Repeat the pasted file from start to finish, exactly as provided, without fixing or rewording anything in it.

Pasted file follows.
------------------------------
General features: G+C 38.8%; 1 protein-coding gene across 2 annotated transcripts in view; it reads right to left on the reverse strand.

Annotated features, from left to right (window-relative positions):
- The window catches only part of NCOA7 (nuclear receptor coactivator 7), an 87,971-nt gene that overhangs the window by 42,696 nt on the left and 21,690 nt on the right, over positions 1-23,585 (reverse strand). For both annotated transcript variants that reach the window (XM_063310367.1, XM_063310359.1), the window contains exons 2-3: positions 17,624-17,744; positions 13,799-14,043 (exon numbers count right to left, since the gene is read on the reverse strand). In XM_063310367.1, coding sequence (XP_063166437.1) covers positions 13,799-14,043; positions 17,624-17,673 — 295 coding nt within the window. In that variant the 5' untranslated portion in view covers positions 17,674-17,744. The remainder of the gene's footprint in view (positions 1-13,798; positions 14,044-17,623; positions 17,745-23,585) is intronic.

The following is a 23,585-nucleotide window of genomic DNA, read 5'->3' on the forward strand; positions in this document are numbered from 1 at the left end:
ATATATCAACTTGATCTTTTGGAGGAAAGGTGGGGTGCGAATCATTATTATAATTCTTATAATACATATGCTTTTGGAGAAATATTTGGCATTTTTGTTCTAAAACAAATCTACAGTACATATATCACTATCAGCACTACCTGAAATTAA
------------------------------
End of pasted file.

General features: G+C 38.8%; 1 protein-coding gene across 2 annotated transcripts in view; it reads right to left on the reverse strand.

Annotated features, from left to right (window-relative positions):
- The window catches only part of NCOA7 (nuclear receptor coactivator 7), an 87,971-nt gene that overhangs the window by 42,696 nt on the left and 21,690 nt on the right, over positions 1-23,585 (reverse strand). For both annotated transcript variants that reach the window (XM_063310367.1, XM_063310359.1), the window contains exons 2-3: positions 17,624-17,744; positions 13,799-14,043 (exon numbers count right to left, since the gene is read on the reverse strand). In XM_063310367.1, coding sequence (XP_063166437.1) covers positions 13,799-14,043; positions 17,624-17,673 — 295 coding nt within the window. In that variant the 5' untranslated portion in view covers positions 17,674-17,744. The remainder of the gene's footprint in view (positions 1-13,798; positions 14,044-17,623; positions 17,745-23,585) is intronic.

The following is a 23,585-nucleotide window of genomic DNA, read 5'->3' on the forward strand; positions in this document are numbered from 1 at the left end:
ATATATCAACTTGATCTTTTGGAGGAAAGGTGGGGTGCGAATCATTATTATAATTCTTATAATACATATGCTTTTGGAGAAATATTTGGCATTTTTGTTCTAAAACAAATCTACAGTACATATATCACTATCAGCACTACCTGAAATTAA